A Wallace biography

4 Wallace’s travels in the tropics

Wallace travelled extensively in two biologically rich, tropical regions of the world, and this provided him with numerous insights into natural history and a range of material for his publications. 

Commenting on his four years in the Amazon, Wallace would write how the diversity of life in the tropics especially impressed him (My Life; p.149):

“The first [feature] was the virgin forest, everywhere grand, often beautiful and even sublime. Its wonderful variety with a more general uniformity never palled. Standing under one of its great buttressed trees – itself a marvel of nature – and looking carefully around, noting the various columnar trunks rising like lofty pillars, one soon perceives that hardly two of these are alike.”

“This extraordinary variety of the species is a general though not universal characteristic of tropical forests, but seems to be nowhere so marked a feature as in the great forest regions which encircle the globe for a few degrees on each side of the equator. An equatorial forest is a kind of natural arboretum, where specimens of an immense number of species are brought together by nature.”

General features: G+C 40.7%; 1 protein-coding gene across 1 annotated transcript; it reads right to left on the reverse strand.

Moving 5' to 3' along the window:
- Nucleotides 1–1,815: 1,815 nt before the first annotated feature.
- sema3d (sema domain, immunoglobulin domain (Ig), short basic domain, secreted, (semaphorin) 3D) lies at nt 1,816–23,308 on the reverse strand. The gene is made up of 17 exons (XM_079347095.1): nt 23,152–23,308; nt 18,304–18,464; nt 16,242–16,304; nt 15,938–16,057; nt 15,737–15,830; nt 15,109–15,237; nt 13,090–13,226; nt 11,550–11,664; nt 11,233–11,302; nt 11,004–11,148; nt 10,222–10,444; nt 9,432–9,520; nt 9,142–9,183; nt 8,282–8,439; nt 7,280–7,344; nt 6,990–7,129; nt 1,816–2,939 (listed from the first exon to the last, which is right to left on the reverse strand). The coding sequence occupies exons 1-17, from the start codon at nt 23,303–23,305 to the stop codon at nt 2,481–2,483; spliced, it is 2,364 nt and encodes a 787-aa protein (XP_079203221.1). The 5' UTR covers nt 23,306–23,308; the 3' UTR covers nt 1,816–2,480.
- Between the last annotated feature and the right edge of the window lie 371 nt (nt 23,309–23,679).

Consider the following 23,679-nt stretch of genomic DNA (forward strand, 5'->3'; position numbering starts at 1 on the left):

“The second feature, that I can never think of without delight, is the wonderful variety and exquisite beauty of the butterflies and birds, a variety and charm which grow upon one month after month and year after year, as ever new and beautiful, strange and even mysterious, forms are continually met with.”

A collection of butterflies from the Northern Territory Museum, Darwin.
A collection of butterflies from the Northern Territory Museum, Darwin.

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Wallacea and Biogeography by Charles Darwin University is licensed under a Creative Commons Attribution-ShareAlike 4.0 International License, except where otherwise noted.

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